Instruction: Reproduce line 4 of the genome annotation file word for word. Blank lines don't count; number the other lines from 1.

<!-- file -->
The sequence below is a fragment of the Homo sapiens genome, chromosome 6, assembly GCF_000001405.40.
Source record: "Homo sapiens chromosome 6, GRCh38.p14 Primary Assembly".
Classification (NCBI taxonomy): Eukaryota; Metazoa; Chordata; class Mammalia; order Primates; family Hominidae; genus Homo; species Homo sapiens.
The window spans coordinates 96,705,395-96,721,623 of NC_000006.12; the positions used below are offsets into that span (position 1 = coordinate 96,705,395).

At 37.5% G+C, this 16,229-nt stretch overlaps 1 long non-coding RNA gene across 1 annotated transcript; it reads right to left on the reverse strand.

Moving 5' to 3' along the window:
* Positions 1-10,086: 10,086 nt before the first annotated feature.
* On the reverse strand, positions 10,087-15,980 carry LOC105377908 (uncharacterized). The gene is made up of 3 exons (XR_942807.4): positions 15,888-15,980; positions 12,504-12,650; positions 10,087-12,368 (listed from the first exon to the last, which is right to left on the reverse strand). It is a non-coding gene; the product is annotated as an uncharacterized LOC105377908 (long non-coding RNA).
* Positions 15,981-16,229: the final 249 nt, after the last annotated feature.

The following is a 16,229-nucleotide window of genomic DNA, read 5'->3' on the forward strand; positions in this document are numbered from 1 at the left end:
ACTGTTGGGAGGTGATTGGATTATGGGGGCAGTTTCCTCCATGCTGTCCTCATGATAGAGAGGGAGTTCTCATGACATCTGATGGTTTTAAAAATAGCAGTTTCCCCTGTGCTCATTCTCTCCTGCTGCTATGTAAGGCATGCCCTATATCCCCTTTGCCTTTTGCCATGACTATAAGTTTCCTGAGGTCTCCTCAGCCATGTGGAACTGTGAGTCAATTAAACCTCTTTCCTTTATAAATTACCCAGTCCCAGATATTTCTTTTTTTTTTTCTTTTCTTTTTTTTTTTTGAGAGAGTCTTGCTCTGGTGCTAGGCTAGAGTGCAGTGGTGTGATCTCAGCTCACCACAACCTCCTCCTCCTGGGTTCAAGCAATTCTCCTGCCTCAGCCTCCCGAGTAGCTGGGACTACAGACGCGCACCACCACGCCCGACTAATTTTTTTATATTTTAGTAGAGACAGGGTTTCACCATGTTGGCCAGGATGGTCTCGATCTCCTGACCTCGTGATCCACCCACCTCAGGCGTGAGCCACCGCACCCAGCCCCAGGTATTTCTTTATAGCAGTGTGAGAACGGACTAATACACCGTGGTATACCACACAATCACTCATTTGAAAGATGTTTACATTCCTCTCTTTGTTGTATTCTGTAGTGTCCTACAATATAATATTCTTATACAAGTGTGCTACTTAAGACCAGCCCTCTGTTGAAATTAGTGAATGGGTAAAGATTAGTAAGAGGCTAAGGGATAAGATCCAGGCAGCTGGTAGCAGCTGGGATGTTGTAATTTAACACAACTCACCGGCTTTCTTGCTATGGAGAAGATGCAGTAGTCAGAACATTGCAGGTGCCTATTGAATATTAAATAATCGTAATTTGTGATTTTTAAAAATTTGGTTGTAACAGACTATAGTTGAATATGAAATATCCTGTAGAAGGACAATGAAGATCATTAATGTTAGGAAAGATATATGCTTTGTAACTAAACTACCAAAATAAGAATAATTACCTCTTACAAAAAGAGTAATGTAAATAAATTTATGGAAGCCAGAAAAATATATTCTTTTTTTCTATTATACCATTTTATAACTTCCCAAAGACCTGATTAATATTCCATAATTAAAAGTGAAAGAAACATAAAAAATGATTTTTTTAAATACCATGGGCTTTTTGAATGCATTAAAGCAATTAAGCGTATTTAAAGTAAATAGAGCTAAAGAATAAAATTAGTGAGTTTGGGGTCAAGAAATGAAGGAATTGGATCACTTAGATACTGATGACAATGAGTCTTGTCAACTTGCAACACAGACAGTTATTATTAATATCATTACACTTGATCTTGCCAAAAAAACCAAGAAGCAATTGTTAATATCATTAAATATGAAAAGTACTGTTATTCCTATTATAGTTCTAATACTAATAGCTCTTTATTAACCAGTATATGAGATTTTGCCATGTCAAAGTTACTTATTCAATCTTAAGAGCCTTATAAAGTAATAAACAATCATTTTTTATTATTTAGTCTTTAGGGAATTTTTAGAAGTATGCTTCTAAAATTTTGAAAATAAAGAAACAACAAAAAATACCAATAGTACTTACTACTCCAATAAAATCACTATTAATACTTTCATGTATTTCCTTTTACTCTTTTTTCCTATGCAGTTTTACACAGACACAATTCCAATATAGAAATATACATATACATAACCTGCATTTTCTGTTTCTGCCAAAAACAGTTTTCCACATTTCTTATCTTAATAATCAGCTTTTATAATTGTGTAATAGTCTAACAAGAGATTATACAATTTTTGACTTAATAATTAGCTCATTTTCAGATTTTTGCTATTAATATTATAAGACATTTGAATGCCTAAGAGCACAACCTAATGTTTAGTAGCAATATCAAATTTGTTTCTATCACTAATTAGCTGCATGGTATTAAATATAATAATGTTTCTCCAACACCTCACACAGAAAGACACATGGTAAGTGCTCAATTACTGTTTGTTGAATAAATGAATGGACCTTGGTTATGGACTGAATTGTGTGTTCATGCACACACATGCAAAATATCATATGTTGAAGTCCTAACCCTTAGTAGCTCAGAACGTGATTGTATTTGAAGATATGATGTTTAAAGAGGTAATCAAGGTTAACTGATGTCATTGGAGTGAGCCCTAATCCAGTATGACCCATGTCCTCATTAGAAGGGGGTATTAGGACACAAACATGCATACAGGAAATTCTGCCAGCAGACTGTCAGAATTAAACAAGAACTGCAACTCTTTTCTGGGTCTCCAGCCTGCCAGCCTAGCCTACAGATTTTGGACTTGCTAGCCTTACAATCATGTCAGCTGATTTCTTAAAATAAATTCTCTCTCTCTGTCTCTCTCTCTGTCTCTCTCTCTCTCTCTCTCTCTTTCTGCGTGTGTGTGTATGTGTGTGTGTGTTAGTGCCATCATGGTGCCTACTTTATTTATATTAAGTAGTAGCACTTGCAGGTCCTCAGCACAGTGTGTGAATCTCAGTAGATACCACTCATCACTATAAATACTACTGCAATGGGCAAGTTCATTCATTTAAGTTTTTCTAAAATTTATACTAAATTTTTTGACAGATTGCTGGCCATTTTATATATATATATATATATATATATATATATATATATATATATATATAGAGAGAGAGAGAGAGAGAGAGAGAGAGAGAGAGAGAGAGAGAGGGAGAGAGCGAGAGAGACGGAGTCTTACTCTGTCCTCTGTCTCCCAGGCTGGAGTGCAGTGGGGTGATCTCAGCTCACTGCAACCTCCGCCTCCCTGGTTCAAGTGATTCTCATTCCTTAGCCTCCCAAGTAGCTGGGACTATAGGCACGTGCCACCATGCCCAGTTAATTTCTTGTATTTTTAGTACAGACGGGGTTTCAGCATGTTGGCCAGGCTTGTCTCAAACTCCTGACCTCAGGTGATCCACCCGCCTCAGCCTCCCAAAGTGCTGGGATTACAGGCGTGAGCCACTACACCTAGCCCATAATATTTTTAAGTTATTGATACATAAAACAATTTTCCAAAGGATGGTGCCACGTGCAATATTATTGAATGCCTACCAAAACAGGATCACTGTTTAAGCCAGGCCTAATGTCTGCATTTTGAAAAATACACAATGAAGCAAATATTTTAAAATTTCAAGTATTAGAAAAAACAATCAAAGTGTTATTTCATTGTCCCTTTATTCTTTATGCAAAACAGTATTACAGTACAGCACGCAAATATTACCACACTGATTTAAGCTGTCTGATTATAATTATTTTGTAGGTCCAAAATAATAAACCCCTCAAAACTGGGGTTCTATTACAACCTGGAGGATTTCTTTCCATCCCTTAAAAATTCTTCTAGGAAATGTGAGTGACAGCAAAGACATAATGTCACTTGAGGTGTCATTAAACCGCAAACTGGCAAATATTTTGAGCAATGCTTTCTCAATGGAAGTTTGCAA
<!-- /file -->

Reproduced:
The window spans coordinates 96,705,395-96,721,623 of NC_000006.12; the positions used below are offsets into that span (position 1 = coordinate 96,705,395).